A New Start, An Uncertain Future

in 37th Cairo International Film Festival

by Beat Glur

The Cairo International Film Festival is the oldest festival in both the African continent and the Arab world, and it is the only FIAPF Festival in the region. It was founded in 1976 by a group of local film critics and soon became an important showcase for Arab cinema. Stars and directors such as Elizabeth Taylor, Sophia Loren, Marcello Mastroianni, Alain Delon, Elia Kazan, Michelangelo Antonioni and Oliver Stone helped to build fame and recognition. The festival became an important meeting point, not only for filmmakers, but for writers, intellectuals, and other artists.

By the 21st century, during the long and autocratic reign of Hosni Mubarak (1981-2011), the festival had lost much of its importance. Star guests from Europe and the US turned down invitations, while the local public stayed away. Then, due to the revolution and ongoing political instability, CIFF was cancelled in 2011 and in 2013.

Therefore, this year’s 36th edition was a decisive one for the future of the festival. The Minister of Culture appointed the renowned Egyptian film critic, 71-year-old Samir Farid, as president and artistic director of CIFF. “I only had one condition when I was asked”, says Farid. “No censorship! And they accepted.”

Farid put together an International Competition with 14 films from 13 countries, mostly screened at previous festivals. In other sections, he added titles including the world premiere of Mohamed Rady’s Wall of Heroism (Ha’et Al-Botoulat), a film about the Arab-Israeli October War of 1973, which was shot in 1998 but banned by the Egyptian military. Two notable films, David Cronenberg’s Maps to the Stars and Jean-Luc Godard’s Goodbye to Language (Adieu au langage), both featured explicit nudity. The Naguib Mahfouz Lifetime Achievement Award was given to director Volker Schlöndorff (Diplomacy). With the cancellation at short notice of actress Geraldine Chaplin, Schlöndorff was the only international star guest to attend the festival.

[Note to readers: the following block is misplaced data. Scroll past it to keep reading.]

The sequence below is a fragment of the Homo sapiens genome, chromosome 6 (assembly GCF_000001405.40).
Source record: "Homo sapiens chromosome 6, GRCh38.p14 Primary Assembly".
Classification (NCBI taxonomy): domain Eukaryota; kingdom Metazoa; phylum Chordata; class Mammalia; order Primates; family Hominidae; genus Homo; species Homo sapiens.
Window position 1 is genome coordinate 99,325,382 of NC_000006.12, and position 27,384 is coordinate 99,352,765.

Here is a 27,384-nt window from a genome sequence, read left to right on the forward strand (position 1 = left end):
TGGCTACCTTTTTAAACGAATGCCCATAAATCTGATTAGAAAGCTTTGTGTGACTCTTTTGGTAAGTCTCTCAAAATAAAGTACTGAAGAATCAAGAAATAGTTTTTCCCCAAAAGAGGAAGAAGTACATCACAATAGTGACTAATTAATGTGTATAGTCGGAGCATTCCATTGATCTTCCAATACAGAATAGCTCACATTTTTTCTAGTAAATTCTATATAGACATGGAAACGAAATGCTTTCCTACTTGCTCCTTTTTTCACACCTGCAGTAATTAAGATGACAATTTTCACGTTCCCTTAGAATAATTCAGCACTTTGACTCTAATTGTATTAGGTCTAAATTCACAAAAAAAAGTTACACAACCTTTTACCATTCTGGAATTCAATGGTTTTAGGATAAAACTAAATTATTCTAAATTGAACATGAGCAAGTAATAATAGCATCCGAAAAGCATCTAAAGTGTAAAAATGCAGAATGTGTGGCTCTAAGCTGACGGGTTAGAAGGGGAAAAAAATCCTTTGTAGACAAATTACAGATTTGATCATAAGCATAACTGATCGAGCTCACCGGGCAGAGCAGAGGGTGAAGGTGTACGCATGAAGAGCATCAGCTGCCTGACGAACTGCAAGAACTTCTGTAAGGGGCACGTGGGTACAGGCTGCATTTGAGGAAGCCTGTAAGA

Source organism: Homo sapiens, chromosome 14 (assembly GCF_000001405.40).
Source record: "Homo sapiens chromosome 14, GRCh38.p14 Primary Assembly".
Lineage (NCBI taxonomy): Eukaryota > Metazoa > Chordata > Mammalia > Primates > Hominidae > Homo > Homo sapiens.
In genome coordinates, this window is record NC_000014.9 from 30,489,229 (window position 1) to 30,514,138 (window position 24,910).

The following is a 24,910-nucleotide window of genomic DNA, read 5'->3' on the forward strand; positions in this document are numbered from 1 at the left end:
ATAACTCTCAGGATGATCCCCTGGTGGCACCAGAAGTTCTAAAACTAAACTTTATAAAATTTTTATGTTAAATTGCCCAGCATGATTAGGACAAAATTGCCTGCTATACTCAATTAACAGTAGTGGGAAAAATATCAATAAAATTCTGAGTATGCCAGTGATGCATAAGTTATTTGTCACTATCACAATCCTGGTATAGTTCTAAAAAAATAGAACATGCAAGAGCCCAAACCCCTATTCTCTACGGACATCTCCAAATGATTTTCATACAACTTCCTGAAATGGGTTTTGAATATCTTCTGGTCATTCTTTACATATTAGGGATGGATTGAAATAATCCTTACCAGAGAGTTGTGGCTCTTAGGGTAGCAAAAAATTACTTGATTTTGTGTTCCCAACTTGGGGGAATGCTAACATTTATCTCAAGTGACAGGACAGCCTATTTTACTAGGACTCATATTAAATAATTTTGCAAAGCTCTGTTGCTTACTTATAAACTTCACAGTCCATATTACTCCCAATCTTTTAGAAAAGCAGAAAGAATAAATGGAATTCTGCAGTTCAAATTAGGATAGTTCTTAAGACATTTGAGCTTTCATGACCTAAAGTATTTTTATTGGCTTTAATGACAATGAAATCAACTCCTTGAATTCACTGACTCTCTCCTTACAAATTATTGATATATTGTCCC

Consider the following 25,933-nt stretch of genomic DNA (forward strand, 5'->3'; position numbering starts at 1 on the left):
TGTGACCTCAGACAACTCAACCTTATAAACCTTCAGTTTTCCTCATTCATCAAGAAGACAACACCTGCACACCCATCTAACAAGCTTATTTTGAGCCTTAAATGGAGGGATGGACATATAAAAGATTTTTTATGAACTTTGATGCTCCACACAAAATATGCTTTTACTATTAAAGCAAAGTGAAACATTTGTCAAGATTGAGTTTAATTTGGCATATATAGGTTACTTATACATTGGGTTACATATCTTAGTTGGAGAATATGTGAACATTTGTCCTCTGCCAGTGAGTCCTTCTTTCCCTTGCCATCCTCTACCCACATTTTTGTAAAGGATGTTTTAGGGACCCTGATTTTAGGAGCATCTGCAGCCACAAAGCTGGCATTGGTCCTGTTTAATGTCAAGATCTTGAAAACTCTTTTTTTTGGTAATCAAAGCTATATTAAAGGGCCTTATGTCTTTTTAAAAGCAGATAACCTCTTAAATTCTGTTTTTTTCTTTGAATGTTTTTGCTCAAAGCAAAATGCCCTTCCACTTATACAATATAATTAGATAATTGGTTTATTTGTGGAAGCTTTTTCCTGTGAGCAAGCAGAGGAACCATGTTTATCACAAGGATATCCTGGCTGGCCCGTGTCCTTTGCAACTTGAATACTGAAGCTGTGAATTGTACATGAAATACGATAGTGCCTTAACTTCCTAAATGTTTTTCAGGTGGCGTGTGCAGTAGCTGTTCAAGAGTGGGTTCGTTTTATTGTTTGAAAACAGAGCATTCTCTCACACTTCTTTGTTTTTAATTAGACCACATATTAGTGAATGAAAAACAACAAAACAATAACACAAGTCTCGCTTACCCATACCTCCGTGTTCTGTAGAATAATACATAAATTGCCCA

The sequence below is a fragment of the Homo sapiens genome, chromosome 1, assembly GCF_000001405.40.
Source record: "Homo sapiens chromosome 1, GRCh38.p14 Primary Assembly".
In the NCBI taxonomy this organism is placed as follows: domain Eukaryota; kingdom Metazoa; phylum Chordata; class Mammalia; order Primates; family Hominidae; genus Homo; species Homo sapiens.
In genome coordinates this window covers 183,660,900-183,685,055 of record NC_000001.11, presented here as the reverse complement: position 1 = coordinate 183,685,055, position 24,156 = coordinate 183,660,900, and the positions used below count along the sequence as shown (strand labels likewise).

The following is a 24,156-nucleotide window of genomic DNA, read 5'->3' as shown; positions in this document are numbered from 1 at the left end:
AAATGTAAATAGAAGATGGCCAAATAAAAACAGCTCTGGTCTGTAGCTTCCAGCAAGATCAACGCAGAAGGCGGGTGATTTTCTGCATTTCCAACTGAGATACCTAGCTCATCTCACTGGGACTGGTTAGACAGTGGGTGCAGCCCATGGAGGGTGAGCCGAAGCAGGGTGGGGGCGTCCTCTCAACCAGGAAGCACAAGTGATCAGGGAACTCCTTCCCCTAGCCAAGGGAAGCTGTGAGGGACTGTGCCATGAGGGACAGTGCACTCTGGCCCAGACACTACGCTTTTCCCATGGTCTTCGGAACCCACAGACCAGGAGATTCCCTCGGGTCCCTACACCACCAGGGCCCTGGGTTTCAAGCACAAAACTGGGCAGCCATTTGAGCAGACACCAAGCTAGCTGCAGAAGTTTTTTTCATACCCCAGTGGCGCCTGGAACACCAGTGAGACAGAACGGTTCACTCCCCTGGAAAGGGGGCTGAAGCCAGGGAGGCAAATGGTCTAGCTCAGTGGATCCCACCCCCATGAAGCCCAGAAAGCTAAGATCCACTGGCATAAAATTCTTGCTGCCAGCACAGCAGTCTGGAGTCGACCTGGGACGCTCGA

Although widely acclaimed in Egyptian cinema circles, Samir Farid faced harsh reactions from strong Islamic movements in the country, as well as from the “old guard” who ran the festival in previous years. He was heavily criticized for featuring Fatih Akin’s The Cut as the opening film (Turkey is an official “enemy” of Egypt) and for inviting and honoring former French Minister of Culture Jack Lang (Lang was subject to slurs and slander from the Egyptian press, who labeled him a “pedophile homosexual Jew”).

There were complaints about the screening of Palestinian director Najwa Najjar’s life-under-occupation drama Eyes of a Thief, featuring Egyptian actor Khaled Abol-Naga in the lead; Abol-Naga openly criticized Egypt’s Head of State Abdel Fattah al-Sisi of violating human rights, and was subsequently also accused by the press of being homosexual. But at the closing ceremony, Abol-Naga walked away with the Best Actor Award from the International Jury, in the presence of Minister of Culture Gaber Asfour!

What does CIFF’s future look like? Farid’s contract ended on the last day of the festival. “We only get contracts for one year – all of the new collaborators I engaged, and myself,” says Farid. “I might do it again if they ask me, but I will have a few more conditions.” As it turns out, Farid’s biggest problem is not money or censorship. “We suffer from bureaucracy! For every chair that I need, I have to fill in a dozen forms.  And the chair may only arrive a year later, if ever.”

Many local critics and cinema professionals want Farid to renew his contract for several years. But this is a state-run event, and the decision lies with the Minister of Culture. The decision might come before the end of the year, or later: no one knows. Although Farid was happy with the organization and outcomes of this year’s event – particularly the return of young audiences to the festival – he is not optimistic about the future. “We still don’t have democracy. We are, on the contrary, at war, at war against terrorism. There is still a very long way to go.”

Edited by Lesley Chow